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Plaça Major, s/n
Horari: Dimarts, dijous i dissabte de 18 a 19h, i diumenges, de 10.30 a 11.30h

Mare de Deu dels Àngels Parish Church handed to the Order of Knights Templar after its foundation in the thirteenth century

THE CHURCH WAS FOUNDED IN THE 13TH CENTURY AND GIVEN TO THE KNIGHT TEMPLARS. This church marked the point when Pollença began to grow into one of the main towns on the island.

This parish church was founded in 1236, but only four years later it was handed to the Knights Templar (1), who had been granted swathes of land in northern Mallorca by King Jaime I of Aragon in recognition of the help they gave him during the Conquest of Mallorca (2) in 1229. It was around this church that Pollença began to expand, eventually ending the thirteenth century as one of the main towns on the island.

After the Order of the Knights Templar was dissolved in 1312, all its properties, including this church, were ceded to the Order of the Knights Hospitallers, later known as the Order of Malta (3) remaining in their hands until 1836. However, the only trace of its original appearance is the base of the bell tower, construction of which began in 1470, although it didn't reach its current height until 1921.

The building we can see now was constructed between 1714 and 1790. It is a basilica floor plan (4) church with vaulted side chapels. Inside you can see several valuable works of art, such as the Baroque altarpiece on the high altar dedicated to Mare de Déu dels Angels - created between 1752 and 1764 by Mallorcan sculptor Joan Pere Obrador - or fourteen large canvases depicting the Stations of the Cross (5).

(1) Knights Templar: Knights Templar is the name given to members of the Poor Fellow Knights of Christ and of the Temple of Solomon, also called the Order of the Temple, one of the most famous Christian military orders of the Middle Ages. It was founded between 1115 and 1120 by French knights in order to protect the lives of Christians who made the pilgrimage to Jerusalem after its conquest. The growing power of the Templars, who wore distinctive white robes with a red cross, aroused strong suspicions and was precisely the reason behind the decree issued by Pope Clement V in 1312 to dissolve the order. Today, a veil of mystery still surrounds the Order's secret activities and ceremonies.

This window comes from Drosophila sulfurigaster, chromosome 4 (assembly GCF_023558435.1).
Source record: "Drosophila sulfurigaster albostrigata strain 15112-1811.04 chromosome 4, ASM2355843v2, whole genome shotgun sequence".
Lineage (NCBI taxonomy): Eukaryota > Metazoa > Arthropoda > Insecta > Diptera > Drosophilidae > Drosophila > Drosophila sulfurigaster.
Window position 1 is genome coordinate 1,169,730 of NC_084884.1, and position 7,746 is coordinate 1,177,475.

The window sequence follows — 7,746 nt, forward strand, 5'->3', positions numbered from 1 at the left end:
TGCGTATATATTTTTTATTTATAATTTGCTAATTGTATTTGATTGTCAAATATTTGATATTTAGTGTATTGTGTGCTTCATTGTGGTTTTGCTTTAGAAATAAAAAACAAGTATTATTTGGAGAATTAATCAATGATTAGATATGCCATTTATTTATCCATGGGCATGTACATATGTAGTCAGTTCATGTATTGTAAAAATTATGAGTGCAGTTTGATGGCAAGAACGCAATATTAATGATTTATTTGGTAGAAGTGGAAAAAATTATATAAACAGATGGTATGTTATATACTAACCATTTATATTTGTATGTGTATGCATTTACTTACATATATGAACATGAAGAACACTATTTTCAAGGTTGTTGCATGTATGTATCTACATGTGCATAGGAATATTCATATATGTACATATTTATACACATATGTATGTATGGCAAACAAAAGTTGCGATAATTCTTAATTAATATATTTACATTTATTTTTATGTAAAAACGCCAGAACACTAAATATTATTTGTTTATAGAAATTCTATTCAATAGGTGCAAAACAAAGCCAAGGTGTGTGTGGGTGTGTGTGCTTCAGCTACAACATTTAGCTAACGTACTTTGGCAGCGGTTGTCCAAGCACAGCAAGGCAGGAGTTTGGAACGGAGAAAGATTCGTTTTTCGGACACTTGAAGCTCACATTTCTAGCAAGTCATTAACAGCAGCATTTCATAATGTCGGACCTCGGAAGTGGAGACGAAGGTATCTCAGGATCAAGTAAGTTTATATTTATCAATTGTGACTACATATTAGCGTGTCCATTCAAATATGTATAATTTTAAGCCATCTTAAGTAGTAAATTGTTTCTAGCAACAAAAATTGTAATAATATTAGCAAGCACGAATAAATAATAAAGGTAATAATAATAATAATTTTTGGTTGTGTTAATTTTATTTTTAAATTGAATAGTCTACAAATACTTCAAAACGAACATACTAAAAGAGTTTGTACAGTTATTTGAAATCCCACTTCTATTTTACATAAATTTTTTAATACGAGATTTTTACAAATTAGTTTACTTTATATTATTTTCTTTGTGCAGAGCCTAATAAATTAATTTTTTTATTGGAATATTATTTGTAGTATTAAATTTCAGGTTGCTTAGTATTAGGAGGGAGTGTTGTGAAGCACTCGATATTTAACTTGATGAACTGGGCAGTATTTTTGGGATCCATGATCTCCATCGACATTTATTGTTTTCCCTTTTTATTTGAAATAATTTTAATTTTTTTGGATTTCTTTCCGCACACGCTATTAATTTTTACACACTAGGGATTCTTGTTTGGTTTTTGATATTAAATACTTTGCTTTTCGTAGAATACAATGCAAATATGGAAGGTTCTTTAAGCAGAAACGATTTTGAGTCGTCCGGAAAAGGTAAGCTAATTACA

(2) Conquest of Mallorca: Determined to conquer Mallorca and annex it to the Crown of Aragon (which back then included present-day Catalonia and Aragon), King Jaime I landed in the town of Santa Ponsa (southwest of Mallorca) in September 1229 with a 150-strong fleet of warships and the intention to expel the Moors from the island. After fierce fighting, he managed to take hold of the then capital Madina Mayurqa, now Palma de Mallorca, on 31st December, even though some Moors remained in Mallorca and stood strong in the Sierra de Tramuntana until the complete conquest of the island in 1332.

(3) Order of Malta: Founded in Jerusalem around the year 1048, the Order of St. John of Jerusalem, which would later be renamed the Order of Malta in the sixteenth century after settling on this Mediterranean island, is one of the few orders created in the Middle Ages that is still active today. Its initial goal was to care for pilgrims to the Holy Land at the hospital it owned in Jerusalem - hence its other name, the Order of Hospitallers - and its members had to pronounce vows of chastity, poverty and obedience, as well as to serve the sick. It later acquired a military element to take on the armed defence of the sick, pilgrims and its medical centres. Its symbol is a white eight-pointed cross.

(4) Basilica floor plan: A type of architectural floor plan that dates back to Roman public buildings. It consists of a main nave separated from other lower naves by rows of columns, allowing churchgoers to focus on the chevet of the church, which is usually an apse where the high altar is found. Access to the church is via the nave itself.

(5) Stations of the Cross: A total of fourteen crosses or fourteen paintings, depending on the case, which depict the main events suffered by Jesus Christ between his condemnation to death and his crucifixion and entombment.